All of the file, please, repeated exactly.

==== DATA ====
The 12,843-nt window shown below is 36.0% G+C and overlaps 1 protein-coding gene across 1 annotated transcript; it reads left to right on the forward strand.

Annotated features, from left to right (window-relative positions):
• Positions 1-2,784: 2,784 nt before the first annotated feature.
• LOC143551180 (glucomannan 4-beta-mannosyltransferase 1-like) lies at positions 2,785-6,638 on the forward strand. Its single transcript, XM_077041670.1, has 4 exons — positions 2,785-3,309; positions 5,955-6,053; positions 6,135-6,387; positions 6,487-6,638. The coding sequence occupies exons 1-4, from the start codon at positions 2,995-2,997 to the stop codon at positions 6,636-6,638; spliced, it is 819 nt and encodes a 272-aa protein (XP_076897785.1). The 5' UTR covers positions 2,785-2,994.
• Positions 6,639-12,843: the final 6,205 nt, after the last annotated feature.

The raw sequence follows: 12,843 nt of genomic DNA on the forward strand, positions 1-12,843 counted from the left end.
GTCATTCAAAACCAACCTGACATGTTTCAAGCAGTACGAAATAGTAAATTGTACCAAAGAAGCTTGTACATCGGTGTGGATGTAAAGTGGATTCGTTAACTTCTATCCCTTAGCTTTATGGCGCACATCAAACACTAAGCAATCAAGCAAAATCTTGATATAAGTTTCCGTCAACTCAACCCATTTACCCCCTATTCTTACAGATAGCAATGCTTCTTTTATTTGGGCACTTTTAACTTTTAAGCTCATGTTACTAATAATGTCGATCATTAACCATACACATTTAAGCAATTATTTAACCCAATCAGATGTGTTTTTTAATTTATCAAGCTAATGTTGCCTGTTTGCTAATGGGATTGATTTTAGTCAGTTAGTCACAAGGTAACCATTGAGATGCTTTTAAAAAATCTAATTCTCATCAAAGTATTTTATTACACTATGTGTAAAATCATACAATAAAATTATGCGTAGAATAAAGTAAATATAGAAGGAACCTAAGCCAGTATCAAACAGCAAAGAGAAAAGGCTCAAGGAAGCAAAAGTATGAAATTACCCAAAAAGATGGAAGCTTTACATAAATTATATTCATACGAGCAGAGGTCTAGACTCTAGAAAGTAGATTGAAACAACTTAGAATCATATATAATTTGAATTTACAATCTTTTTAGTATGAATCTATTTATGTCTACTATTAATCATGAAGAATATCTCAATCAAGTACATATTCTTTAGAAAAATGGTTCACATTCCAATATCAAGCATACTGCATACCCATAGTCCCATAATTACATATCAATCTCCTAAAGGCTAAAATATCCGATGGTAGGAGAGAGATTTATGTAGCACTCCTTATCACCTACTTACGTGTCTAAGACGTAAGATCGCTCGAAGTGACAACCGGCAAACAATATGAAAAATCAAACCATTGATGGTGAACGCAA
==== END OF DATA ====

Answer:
The 12,843-nt window shown below is 36.0% G+C and overlaps 1 protein-coding gene across 1 annotated transcript; it reads left to right on the forward strand.

Annotated features, from left to right (window-relative positions):
• Positions 1-2,784: 2,784 nt before the first annotated feature.
• LOC143551180 (glucomannan 4-beta-mannosyltransferase 1-like) lies at positions 2,785-6,638 on the forward strand. Its single transcript, XM_077041670.1, has 4 exons — positions 2,785-3,309; positions 5,955-6,053; positions 6,135-6,387; positions 6,487-6,638. The coding sequence occupies exons 1-4, from the start codon at positions 2,995-2,997 to the stop codon at positions 6,636-6,638; spliced, it is 819 nt and encodes a 272-aa protein (XP_076897785.1). The 5' UTR covers positions 2,785-2,994.
• Positions 6,639-12,843: the final 6,205 nt, after the last annotated feature.

The raw sequence follows: 12,843 nt of genomic DNA on the forward strand, positions 1-12,843 counted from the left end.
GTCATTCAAAACCAACCTGACATGTTTCAAGCAGTACGAAATAGTAAATTGTACCAAAGAAGCTTGTACATCGGTGTGGATGTAAAGTGGATTCGTTAACTTCTATCCCTTAGCTTTATGGCGCACATCAAACACTAAGCAATCAAGCAAAATCTTGATATAAGTTTCCGTCAACTCAACCCATTTACCCCCTATTCTTACAGATAGCAATGCTTCTTTTATTTGGGCACTTTTAACTTTTAAGCTCATGTTACTAATAATGTCGATCATTAACCATACACATTTAAGCAATTATTTAACCCAATCAGATGTGTTTTTTAATTTATCAAGCTAATGTTGCCTGTTTGCTAATGGGATTGATTTTAGTCAGTTAGTCACAAGGTAACCATTGAGATGCTTTTAAAAAATCTAATTCTCATCAAAGTATTTTATTACACTATGTGTAAAATCATACAATAAAATTATGCGTAGAATAAAGTAAATATAGAAGGAACCTAAGCCAGTATCAAACAGCAAAGAGAAAAGGCTCAAGGAAGCAAAAGTATGAAATTACCCAAAAAGATGGAAGCTTTACATAAATTATATTCATACGAGCAGAGGTCTAGACTCTAGAAAGTAGATTGAAACAACTTAGAATCATATATAATTTGAATTTACAATCTTTTTAGTATGAATCTATTTATGTCTACTATTAATCATGAAGAATATCTCAATCAAGTACATATTCTTTAGAAAAATGGTTCACATTCCAATATCAAGCATACTGCATACCCATAGTCCCATAATTACATATCAATCTCCTAAAGGCTAAAATATCCGATGGTAGGAGAGAGATTTATGTAGCACTCCTTATCACCTACTTACGTGTCTAAGACGTAAGATCGCTCGAAGTGACAACCGGCAAACAATATGAAAAATCAAACCATTGATGGTGAACGCAA